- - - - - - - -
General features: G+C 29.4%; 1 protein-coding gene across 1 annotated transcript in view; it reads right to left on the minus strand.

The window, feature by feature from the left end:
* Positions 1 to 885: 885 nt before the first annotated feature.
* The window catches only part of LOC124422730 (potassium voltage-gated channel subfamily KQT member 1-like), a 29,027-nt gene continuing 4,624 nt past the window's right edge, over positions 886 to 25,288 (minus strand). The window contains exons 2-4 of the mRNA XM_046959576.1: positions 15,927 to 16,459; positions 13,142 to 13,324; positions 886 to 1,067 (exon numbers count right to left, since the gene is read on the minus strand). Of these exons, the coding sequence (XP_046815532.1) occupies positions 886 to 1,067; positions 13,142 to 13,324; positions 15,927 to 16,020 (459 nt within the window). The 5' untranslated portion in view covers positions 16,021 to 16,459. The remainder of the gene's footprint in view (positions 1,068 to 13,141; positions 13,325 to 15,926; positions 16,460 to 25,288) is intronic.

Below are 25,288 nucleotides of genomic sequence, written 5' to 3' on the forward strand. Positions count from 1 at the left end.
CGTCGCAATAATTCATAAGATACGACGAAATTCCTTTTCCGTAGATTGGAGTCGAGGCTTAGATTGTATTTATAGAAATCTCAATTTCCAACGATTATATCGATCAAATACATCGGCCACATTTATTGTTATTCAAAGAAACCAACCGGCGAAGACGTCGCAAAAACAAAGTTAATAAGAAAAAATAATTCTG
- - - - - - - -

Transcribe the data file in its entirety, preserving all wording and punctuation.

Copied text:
General features: G+C 29.4%; 1 protein-coding gene across 1 annotated transcript in view; it reads right to left on the minus strand.

The window, feature by feature from the left end:
* Positions 1 to 885: 885 nt before the first annotated feature.
* The window catches only part of LOC124422730 (potassium voltage-gated channel subfamily KQT member 1-like), a 29,027-nt gene continuing 4,624 nt past the window's right edge, over positions 886 to 25,288 (minus strand). The window contains exons 2-4 of the mRNA XM_046959576.1: positions 15,927 to 16,459; positions 13,142 to 13,324; positions 886 to 1,067 (exon numbers count right to left, since the gene is read on the minus strand). Of these exons, the coding sequence (XP_046815532.1) occupies positions 886 to 1,067; positions 13,142 to 13,324; positions 15,927 to 16,020 (459 nt within the window). The 5' untranslated portion in view covers positions 16,021 to 16,459. The remainder of the gene's footprint in view (positions 1,068 to 13,141; positions 13,325 to 15,926; positions 16,460 to 25,288) is intronic.

Below are 25,288 nucleotides of genomic sequence, written 5' to 3' on the forward strand. Positions count from 1 at the left end.
CGTCGCAATAATTCATAAGATACGACGAAATTCCTTTTCCGTAGATTGGAGTCGAGGCTTAGATTGTATTTATAGAAATCTCAATTTCCAACGATTATATCGATCAAATACATCGGCCACATTTATTGTTATTCAAAGAAACCAACCGGCGAAGACGTCGCAAAAACAAAGTTAATAAGAAAAAATAATTCTG